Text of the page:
K vs Q

Moderators: Chem_Mod, Chem_Admin

Melody Haratian 2J
Posts: 108
Joined: Wed Sep 30, 2020 9:48 pm
Been upvoted: 1 time

K vs Q

Postby Melody Haratian 2J » Sun Jan 10, 2021 9:31 am

Hi guys!
Do you use Q when you are unsure if the reactants/products are at equilibrium? Do you also use Q if the problem doesn’t explicitly state if the reactants and products have reached equilibrium?
Thanks!

Shalyn Kelly 3H
Posts: 83
Joined: Wed Sep 30, 2020 9:55 pm

Re: K vs Q

Postby Shalyn Kelly 3H » Sun Jan 10, 2021 9:41 am

Hi! Coming from another post about this, I think K is when the system is at equilibrium and Q is when the system is still reacting (you can also use it to find which side is favored). So, if Q=K then the reactants and products should have reached equilibrium. Also, I believe the questions will ask for which one they want you to find/use? Otherwise, my thought process would be to do as you say and use Q first.

Margia Adriano 2A
Posts: 84
Joined: Wed Sep 30, 2020 10:00 pm

Re: K vs Q

Postby Margia Adriano 2A » Sun Jan 10, 2021 10:35 am

Hi there! In general, yes you would use Q when you aren't sure if the system has reached equilibrium yet. Most of the time, I think the problem would state what's going on with the system, but since you find Q and K the same way (products over reactants) then I think you should be all right. You can also think of Q as what is going on in the system right now, and K as what the system's end goal looks like. Hope this helps!

Isabel_Eslabon_2G
Posts: 89
Joined: Wed Sep 30, 2020 9:50 pm

Re: K vs Q

Postby Isabel_Eslabon_2G » Sun Jan 10, 2021 10:39 am

Hello.

I'm pretty sure both K & Q are found by dividing product concentrations (to the power of their coefficients) by the reactant concentrations (to the power of their coefficients).

The difference is that K uses equilibrium concentrations. When you are given concentrations of reactants & products, but the reaction is not at equilibrium, that gives you Q.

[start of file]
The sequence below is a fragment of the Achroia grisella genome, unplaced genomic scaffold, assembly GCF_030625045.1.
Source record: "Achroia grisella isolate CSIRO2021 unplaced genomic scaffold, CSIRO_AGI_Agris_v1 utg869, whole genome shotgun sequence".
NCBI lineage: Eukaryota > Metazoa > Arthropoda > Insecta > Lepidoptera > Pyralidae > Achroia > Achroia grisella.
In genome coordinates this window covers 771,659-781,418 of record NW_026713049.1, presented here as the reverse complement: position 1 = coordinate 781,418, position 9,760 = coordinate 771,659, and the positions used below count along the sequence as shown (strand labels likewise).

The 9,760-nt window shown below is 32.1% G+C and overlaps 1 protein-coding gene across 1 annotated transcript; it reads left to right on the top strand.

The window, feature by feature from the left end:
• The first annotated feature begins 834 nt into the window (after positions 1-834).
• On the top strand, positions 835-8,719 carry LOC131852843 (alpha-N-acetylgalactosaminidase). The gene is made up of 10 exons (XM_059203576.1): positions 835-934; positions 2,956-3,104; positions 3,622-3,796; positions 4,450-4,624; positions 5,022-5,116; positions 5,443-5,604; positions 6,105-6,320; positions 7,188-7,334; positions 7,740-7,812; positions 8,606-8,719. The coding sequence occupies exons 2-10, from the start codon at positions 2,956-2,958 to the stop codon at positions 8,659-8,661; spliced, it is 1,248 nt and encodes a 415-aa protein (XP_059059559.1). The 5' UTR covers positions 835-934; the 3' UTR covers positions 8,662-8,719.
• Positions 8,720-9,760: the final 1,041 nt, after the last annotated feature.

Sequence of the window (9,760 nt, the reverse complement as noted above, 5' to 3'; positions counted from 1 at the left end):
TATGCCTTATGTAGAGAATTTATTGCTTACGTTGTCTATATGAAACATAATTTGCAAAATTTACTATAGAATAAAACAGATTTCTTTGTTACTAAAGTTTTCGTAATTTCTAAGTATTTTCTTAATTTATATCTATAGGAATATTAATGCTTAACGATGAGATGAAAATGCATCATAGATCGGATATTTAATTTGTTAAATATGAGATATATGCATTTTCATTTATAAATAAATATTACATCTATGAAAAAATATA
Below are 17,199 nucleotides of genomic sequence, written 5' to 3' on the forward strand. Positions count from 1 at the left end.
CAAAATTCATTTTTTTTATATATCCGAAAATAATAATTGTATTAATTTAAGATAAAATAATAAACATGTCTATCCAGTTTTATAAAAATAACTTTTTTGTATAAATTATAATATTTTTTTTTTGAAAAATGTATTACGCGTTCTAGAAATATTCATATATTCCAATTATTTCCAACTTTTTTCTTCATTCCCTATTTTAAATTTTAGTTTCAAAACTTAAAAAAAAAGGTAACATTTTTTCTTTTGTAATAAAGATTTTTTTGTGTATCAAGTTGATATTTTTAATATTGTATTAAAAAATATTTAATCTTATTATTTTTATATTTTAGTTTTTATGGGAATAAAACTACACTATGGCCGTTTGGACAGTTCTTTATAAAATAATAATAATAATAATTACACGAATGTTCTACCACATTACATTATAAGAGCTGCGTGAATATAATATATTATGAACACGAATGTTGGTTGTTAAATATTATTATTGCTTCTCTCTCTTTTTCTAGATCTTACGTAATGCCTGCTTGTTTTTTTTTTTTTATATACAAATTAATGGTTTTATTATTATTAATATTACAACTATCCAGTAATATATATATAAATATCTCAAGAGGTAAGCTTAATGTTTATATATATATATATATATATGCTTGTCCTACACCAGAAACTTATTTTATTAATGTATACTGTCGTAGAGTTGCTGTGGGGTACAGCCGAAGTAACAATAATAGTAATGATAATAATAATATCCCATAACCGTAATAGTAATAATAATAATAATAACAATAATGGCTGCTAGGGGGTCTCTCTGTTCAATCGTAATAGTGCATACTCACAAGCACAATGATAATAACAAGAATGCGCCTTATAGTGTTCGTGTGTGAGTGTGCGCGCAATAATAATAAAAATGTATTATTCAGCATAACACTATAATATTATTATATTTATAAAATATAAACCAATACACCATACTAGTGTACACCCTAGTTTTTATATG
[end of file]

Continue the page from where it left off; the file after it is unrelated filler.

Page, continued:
Lung Sheng Liang 3J
Posts: 85
Joined: Wed Sep 30, 2020 9:33 pm

Re: K vs Q

Postby Lung Sheng Liang 3J » Sun Jan 10, 2021 11:48 am

If the problem doesn't explicitly say it's at equilibrium, we should generally use Q, the reaction quotient. However, we use K when the problem states that it is at equilibrium. If they equal each other, this means that the reaction is a equilibrium.

Giselle Granda 3F
Posts: 104
Joined: Wed Sep 30, 2020 10:00 pm

Re: K vs Q

Postby Giselle Granda 3F » Sun Jan 10, 2021 12:08 pm

K and Q are calculated in the same way (products over reactants with the exclusion of liquids and solids). The difference is that K is the equilibrium constant, meaning that it is only used with concentrations that are at equilibrium, while Q is used with concentrations in general. Therefore, Q can be used to determine if a reaction is at equilibrium. If you are given K and the concentrations of the reactants and products in a reaction, you solve for Q. Then comparing Q and K, if Q=K the reaction is at equilibrium; if Q<K the reaction is not at equilibrium, and the reaction proceeds towards the products; if Q>K, the reaction is also not at equilibrium, and the reaction proceeds towards the reactants. Hope this is helpful!

Joel Meza 3I
Posts: 86
Joined: Wed Sep 30, 2020 9:56 pm

Re: K vs Q

Postby Joel Meza 3I » Sun Jan 10, 2021 12:09 pm

Q is the ratio of products to reactants during any time in a reaction, so I would say to use Q when you are unsure. But I would think that a question in this course would give you the K value so you wouldn't have to be unsure. If you're in a lab environment and don't have a known K value, then you could just take the Q value at a later time and keep doing that until you notice that it doesn't change, thus you can conclude that is the K value for the reaction at equilibrium.

Kat Stahl 2K
Posts: 87
Joined: Wed Sep 30, 2020 10:03 pm

Re: K vs Q

Postby Kat Stahl 2K » Sun Jan 10, 2021 12:24 pm

Yes you would use Q if you are unsure that the reaction is at equilibrium.


Return to “Equilibrium Constants & Calculating Concentrations”

Who is online

Users browsing this forum: No registered users and 1 guest